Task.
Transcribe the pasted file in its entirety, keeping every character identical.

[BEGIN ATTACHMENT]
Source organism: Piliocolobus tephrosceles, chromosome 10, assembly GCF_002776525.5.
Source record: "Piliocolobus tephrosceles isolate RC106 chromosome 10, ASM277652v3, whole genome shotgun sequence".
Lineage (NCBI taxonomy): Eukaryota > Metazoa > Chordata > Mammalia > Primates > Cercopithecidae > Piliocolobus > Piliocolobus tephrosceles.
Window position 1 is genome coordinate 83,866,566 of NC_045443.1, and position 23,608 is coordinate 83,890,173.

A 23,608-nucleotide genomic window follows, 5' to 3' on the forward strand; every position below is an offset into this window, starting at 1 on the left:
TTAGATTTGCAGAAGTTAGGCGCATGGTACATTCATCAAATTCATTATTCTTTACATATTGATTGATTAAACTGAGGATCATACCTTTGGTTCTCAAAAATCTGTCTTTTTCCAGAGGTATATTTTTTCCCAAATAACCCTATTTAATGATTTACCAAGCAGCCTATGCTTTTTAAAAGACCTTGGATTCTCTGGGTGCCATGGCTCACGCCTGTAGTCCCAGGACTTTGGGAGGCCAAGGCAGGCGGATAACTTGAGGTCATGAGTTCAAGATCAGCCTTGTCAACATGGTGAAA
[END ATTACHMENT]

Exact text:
Source organism: Piliocolobus tephrosceles, chromosome 10, assembly GCF_002776525.5.
Source record: "Piliocolobus tephrosceles isolate RC106 chromosome 10, ASM277652v3, whole genome shotgun sequence".
Lineage (NCBI taxonomy): Eukaryota > Metazoa > Chordata > Mammalia > Primates > Cercopithecidae > Piliocolobus > Piliocolobus tephrosceles.
Window position 1 is genome coordinate 83,866,566 of NC_045443.1, and position 23,608 is coordinate 83,890,173.

A 23,608-nucleotide genomic window follows, 5' to 3' on the forward strand; every position below is an offset into this window, starting at 1 on the left:
TTAGATTTGCAGAAGTTAGGCGCATGGTACATTCATCAAATTCATTATTCTTTACATATTGATTGATTAAACTGAGGATCATACCTTTGGTTCTCAAAAATCTGTCTTTTTCCAGAGGTATATTTTTTCCCAAATAACCCTATTTAATGATTTACCAAGCAGCCTATGCTTTTTAAAAGACCTTGGATTCTCTGGGTGCCATGGCTCACGCCTGTAGTCCCAGGACTTTGGGAGGCCAAGGCAGGCGGATAACTTGAGGTCATGAGTTCAAGATCAGCCTTGTCAACATGGTGAAA